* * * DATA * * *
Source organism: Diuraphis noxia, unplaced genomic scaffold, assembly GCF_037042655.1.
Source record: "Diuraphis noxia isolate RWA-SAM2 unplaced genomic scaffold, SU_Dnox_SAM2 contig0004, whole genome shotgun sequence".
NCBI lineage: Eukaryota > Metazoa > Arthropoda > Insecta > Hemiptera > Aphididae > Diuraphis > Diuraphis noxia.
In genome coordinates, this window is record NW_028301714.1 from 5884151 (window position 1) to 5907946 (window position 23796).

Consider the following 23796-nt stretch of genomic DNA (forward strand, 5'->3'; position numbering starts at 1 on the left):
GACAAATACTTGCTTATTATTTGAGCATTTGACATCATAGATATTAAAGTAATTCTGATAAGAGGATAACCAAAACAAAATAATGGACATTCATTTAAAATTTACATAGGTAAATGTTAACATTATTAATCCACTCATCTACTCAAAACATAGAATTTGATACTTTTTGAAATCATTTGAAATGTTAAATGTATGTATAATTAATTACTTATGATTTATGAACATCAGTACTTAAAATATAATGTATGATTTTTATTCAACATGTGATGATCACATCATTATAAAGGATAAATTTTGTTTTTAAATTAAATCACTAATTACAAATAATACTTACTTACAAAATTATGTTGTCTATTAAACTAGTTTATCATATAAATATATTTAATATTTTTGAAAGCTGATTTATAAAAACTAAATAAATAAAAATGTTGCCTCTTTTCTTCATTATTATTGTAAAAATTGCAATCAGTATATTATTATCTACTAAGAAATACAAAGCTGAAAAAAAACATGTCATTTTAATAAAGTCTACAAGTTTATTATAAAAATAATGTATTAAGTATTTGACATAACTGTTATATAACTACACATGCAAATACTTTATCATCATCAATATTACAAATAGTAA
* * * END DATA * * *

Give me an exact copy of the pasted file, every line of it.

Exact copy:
Source organism: Diuraphis noxia, unplaced genomic scaffold, assembly GCF_037042655.1.
Source record: "Diuraphis noxia isolate RWA-SAM2 unplaced genomic scaffold, SU_Dnox_SAM2 contig0004, whole genome shotgun sequence".
NCBI lineage: Eukaryota > Metazoa > Arthropoda > Insecta > Hemiptera > Aphididae > Diuraphis > Diuraphis noxia.
In genome coordinates, this window is record NW_028301714.1 from 5884151 (window position 1) to 5907946 (window position 23796).

Consider the following 23796-nt stretch of genomic DNA (forward strand, 5'->3'; position numbering starts at 1 on the left):
GACAAATACTTGCTTATTATTTGAGCATTTGACATCATAGATATTAAAGTAATTCTGATAAGAGGATAACCAAAACAAAATAATGGACATTCATTTAAAATTTACATAGGTAAATGTTAACATTATTAATCCACTCATCTACTCAAAACATAGAATTTGATACTTTTTGAAATCATTTGAAATGTTAAATGTATGTATAATTAATTACTTATGATTTATGAACATCAGTACTTAAAATATAATGTATGATTTTTATTCAACATGTGATGATCACATCATTATAAAGGATAAATTTTGTTTTTAAATTAAATCACTAATTACAAATAATACTTACTTACAAAATTATGTTGTCTATTAAACTAGTTTATCATATAAATATATTTAATATTTTTGAAAGCTGATTTATAAAAACTAAATAAATAAAAATGTTGCCTCTTTTCTTCATTATTATTGTAAAAATTGCAATCAGTATATTATTATCTACTAAGAAATACAAAGCTGAAAAAAAACATGTCATTTTAATAAAGTCTACAAGTTTATTATAAAAATAATGTATTAAGTATTTGACATAACTGTTATATAACTACACATGCAAATACTTTATCATCATCAATATTACAAATAGTAA